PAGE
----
Goodreads Blog

Marketing Advice from Self-Published Author Josiah Bancroft

Posted by Cynthia on February 05, 2018
Josiah Bancroft originally self-published his book, Senlin Ascends, in 2013. It was by no means an instant success. Bancroft estimates it sold just 250 copies in its first three years. Last year, after the book caught the attention of some high-profile fans, it was sold to Orbit (an imprint of Hachette Book Group), which re-released it in January. As part of the re-release, Orbit covered the galley in Goodreads reviews. "Senlin Ascends is a word-of-mouth hit and the best way to show that was by sharing what readers were saying on Goodreads, explains Alex Lencicki, Marketing and Publicity Director at Orbit. "We also liked how all those quotes stacked up into a "babel" of voices. "Everyone is talking," like in the myth."

Josiah already shared some tidbits about his publishing experience in an interview with Goodreads last month, but we wanted to dig a little deeper to find out what advice he has for other self-published writers.

Can you tell us a little about your process of self-publishing Senlin Ascends?

When I first started writing Senlin Ascends, I was part of a small writing group called the Ides. We had been meeting for many years at that point, and I showed them the first fifty pages or so of the draft. After getting their feedback, which was perfectly fine and salient, I came to the realization that I wanted to continue writing the story on my own. I think there's a good case to be made for writing groups and beta readers, and I've benefited from both over the years. But I also think that, for some writers, there comes a point when they need to strike out on their own, make their own mistakes, and pursue their own weirdness.

The cover art was created by Ian Leino, who has been my best friend since childhood. Ian is a fulltime professional graphic designer and artist. Other than my wife, Sharon, there has been no one who's been more supportive of my writing efforts over the years. We discussed a few ideas for the cover, but the aesthetic and image he eventually produced were entirely his own. But he did more than create the face of the series. He also brought me along with him to comic conventions. He helped me come up with my sales patter, and he jumped in when I struggled to deliver it. He was there when I sold my first copy to someone. Without Ian, I truly don't think there would be any Books of Babel. When my publisher Orbit informed me that they would be using Ian's artwork for the republished covers, I was ecstatic.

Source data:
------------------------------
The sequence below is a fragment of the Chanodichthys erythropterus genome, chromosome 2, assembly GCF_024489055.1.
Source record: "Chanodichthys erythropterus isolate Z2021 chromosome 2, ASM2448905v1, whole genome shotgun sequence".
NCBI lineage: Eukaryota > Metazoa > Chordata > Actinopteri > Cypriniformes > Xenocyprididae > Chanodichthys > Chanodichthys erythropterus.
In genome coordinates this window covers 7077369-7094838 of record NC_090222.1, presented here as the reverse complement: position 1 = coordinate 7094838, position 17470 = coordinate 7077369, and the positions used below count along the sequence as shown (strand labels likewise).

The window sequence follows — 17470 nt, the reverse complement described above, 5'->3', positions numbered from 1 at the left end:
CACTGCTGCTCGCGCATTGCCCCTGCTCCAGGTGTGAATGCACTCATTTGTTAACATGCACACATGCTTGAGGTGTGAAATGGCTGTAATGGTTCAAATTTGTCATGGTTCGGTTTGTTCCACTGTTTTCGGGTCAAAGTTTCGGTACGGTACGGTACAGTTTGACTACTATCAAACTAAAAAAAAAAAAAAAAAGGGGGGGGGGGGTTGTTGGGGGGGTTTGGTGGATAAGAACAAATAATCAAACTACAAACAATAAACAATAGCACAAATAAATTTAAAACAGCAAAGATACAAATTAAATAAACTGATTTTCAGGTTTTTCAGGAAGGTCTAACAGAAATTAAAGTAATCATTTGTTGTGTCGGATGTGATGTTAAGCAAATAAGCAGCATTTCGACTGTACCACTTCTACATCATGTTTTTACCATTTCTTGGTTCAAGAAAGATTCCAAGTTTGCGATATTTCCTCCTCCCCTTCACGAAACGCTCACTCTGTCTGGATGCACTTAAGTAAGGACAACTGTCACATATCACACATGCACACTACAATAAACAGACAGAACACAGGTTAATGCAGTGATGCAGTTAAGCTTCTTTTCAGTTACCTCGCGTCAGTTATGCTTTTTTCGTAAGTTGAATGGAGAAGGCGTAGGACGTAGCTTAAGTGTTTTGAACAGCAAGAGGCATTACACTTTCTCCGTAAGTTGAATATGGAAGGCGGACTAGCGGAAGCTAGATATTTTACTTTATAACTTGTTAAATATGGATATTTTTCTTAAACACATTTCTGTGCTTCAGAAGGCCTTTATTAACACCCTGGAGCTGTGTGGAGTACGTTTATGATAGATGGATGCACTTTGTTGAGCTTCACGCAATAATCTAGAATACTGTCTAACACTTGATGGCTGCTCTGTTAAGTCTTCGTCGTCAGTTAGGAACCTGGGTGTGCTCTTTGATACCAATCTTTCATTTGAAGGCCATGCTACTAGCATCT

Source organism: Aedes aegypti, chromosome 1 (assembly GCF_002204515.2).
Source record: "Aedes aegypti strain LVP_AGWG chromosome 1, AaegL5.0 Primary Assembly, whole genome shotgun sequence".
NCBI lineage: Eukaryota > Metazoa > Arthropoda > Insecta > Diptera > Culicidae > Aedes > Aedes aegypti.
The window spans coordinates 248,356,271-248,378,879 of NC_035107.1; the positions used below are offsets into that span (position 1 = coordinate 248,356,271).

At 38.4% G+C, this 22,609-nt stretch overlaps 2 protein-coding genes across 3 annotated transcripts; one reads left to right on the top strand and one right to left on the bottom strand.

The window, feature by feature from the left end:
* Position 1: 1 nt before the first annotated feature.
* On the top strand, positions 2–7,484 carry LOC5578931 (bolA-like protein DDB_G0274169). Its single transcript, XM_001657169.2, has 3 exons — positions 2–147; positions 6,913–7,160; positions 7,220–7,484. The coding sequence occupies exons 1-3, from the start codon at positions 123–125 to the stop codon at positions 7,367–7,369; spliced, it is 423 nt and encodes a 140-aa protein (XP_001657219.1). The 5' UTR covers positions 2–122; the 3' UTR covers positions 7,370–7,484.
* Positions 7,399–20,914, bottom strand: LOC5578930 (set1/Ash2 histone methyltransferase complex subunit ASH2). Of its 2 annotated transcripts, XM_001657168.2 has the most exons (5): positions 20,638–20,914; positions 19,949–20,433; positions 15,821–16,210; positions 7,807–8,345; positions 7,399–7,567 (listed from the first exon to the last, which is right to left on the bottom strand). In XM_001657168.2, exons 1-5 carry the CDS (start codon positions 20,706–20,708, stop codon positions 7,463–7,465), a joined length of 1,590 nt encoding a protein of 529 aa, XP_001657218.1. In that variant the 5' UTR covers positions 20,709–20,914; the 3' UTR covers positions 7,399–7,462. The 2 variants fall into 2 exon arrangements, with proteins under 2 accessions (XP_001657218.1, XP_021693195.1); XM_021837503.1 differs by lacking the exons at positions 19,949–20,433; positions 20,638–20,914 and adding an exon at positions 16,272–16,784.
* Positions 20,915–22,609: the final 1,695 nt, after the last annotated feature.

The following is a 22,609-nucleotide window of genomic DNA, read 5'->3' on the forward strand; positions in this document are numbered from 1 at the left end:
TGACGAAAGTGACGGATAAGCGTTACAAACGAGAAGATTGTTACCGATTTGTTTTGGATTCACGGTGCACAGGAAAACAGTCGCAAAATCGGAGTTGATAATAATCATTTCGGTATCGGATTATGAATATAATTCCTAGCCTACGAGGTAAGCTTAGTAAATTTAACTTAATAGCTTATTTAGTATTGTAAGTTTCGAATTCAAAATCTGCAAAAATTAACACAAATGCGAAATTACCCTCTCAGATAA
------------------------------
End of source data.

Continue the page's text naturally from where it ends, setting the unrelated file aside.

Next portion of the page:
The galley cover for Senlin Ascends wrapped in quotes from Goodreads members.
You mention focusing on a few online platforms to promote yourself. What activities on Goodreads did you end up doing that you enjoyed the most? Any advice for authors who are not comfortable promoting themselves online?

I took advantage of Goodreads' giveaways on several occasions. In my experience, the program was useful. It connected me with several readers who remain avid fans to this day. I've also dabbled with blogging on Goodreads, though I've come to realize that blogging isn't my forte. Which leads me to the best advice I can give someone who's a little leery of public exposure, self-promotion, and social media: Don't try to do everything. Find the platform that suits your skills and your interests best and focus on it.

When I self-published Senlin Ascends I tried to do it all: blogging, tweeting, a professional website, Facebook, Reddit, newsletters, press-releases, and, a little later on, Instagram. I stretched myself very thin, which only made me feel more anxious and unready. I think if your goal is to build an audience, the most important things are consistency and focus. There will always be someone standing by to tell you you're doing everything wrong. Take their advice with a grain of salt, and don't lose faith in your method to your madness.


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After you had submitted the book for a contest, the author Mark Lawrence picked it up and decided to become the books 'champion.' This opened a lot of doors for you. Can you tell us a little more about the role he played and why that was a turning point in your publishing story?

It would be hard to overstate Mark's role in getting Senlin Ascends published. After discovering the book through his Self-Published Fantasy Blog-Off (SPFBO) contest, he shared the book with everyone he knew, including his writer friends and his agent, Ian Drury, who would eventually become my own agent. He blogged about it on his site, and he flogged it on Reddit's r/fantasy forum, Facebook, and Twitter. His publicizing efforts had their intended effect. After three years of languishing, my book began to sell.